L.A. chef Angelo Auriana brings rustic Italian food to Princess Cruises
Pasta lovers of the world, take note: Your favorite noodles may be coming to a cruise ship near you.
Princess Cruises has added a new celebrity chef to its lineup, and his specialty is Italian food: Angelo Auriana is executive chef of L.A. sister restaurants Factory Kitchen at 1300 Factory Place and Officine Brera at 1331 E. 6th St.
The two Arts District eateries are known for their rustic Italian dishes, many of which feature traditional family recipes.
“The hottest trend in travel right now is culinary travel,” Gordon Ho, Princess’ senior vice president of global marketing, said at an event this week announcing the new collaboration.
“People want to try new things when they travel. We want to give them the opportunity to taste things representative of some of the places we sail to in the Mediterranean.”
Dishes include pappardelle with nebbiolo-braised beef cheek; risotto with vialone nano rice, beets dolce latte, gorgonzola, pistachios; and torchiette with mushrooms and rosemary oil.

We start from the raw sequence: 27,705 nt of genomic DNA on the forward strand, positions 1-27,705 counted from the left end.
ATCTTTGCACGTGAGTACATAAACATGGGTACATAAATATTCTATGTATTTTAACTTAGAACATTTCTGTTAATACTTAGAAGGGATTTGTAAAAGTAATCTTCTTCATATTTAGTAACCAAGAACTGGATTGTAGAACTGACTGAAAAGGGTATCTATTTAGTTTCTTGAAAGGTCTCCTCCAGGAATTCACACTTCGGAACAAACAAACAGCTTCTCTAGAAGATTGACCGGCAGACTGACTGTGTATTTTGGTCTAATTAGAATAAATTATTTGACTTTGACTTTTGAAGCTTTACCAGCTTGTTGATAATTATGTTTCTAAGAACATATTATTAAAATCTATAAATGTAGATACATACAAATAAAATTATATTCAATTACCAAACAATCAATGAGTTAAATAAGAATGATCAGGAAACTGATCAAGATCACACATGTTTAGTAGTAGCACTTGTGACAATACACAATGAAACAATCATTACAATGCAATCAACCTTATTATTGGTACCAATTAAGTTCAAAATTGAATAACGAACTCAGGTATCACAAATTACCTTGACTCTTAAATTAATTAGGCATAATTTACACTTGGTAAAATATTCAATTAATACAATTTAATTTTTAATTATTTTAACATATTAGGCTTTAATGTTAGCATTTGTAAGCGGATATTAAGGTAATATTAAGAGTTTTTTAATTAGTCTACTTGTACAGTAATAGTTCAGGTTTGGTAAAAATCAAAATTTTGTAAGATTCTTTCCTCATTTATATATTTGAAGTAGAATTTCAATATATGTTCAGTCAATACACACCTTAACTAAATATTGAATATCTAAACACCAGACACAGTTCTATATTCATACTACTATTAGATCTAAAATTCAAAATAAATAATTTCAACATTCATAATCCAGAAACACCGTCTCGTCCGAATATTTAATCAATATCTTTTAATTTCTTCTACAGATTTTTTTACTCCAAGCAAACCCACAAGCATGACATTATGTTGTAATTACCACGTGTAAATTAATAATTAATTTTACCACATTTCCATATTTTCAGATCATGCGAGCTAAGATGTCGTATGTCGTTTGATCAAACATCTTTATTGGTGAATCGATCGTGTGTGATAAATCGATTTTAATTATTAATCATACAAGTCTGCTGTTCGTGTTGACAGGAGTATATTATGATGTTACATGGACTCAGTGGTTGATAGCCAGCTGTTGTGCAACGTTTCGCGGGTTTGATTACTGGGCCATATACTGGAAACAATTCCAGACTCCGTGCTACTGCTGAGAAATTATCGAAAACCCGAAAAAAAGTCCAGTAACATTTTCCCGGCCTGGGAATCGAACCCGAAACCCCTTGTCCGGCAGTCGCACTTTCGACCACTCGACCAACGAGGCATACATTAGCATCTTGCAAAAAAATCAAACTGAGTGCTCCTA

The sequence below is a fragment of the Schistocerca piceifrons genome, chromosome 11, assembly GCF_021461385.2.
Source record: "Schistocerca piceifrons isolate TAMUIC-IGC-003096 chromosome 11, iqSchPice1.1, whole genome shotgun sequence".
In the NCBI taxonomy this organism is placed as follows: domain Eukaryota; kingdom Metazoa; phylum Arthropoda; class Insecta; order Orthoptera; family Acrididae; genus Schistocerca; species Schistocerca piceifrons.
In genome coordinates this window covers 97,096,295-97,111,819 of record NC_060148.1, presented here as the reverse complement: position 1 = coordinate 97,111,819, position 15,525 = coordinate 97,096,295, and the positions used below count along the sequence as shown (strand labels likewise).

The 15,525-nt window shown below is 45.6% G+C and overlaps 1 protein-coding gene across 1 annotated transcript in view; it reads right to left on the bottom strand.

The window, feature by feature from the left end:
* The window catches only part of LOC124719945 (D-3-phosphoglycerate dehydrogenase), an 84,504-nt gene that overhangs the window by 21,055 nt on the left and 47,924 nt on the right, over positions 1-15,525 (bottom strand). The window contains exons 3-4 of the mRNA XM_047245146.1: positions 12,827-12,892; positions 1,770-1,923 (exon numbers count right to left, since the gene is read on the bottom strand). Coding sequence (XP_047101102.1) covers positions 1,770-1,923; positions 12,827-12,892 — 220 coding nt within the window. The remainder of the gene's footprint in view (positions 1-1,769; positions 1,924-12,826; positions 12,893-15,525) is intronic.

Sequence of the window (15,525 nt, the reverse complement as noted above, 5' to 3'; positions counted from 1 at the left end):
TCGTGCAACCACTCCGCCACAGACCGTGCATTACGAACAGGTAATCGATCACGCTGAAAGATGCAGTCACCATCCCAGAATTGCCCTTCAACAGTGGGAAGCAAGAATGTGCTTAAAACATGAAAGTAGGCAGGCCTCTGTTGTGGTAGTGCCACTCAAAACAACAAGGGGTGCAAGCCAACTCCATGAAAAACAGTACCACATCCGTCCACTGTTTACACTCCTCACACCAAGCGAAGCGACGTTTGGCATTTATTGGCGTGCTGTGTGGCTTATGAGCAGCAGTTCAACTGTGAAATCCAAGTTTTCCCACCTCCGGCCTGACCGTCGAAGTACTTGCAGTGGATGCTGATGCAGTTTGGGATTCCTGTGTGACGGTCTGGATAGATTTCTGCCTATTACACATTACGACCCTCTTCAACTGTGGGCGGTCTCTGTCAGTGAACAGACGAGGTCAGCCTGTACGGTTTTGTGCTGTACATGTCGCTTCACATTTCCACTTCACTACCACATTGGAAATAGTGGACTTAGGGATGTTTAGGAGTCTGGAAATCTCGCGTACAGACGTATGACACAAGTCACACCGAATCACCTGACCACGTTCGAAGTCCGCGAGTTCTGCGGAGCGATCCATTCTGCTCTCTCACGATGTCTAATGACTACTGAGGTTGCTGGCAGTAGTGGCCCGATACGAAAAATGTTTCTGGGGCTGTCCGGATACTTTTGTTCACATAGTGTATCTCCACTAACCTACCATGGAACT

As for Auriana, he’s emphasizing the new tastes he’s bringing on board and the “fresh, authentic ingredients.” He added that there will also be pasta-making classes for passengers on the ships.
Auriana’s menu will be served on several Princess ships in the restaurant Sabatini’s Italian Trattoria. In addition, the trattoria will feature family recipes from Italian chefs across the fleet.
Two ships currently have the new menu, the Caribbean Princess and the Grand Princess. The Regal Princess and the Coral Princess will add it in November, and the Star Princess in December.
Princess has collaborated with several other celebrity chefs, including Curtis Stone, whose restaurant at sea is SHARE; chef Ernesto Uchimura, who designed much of the menu for Princess’ Salty Dog; and Norman Love, a master chocolatier whose dreamy desserts are featured on the ships’ dining menus.
Get inspired to get away.
Explore California, the West and beyond with the weekly Escapes newsletter.
You may occasionally receive promotional content from the Los Angeles Times.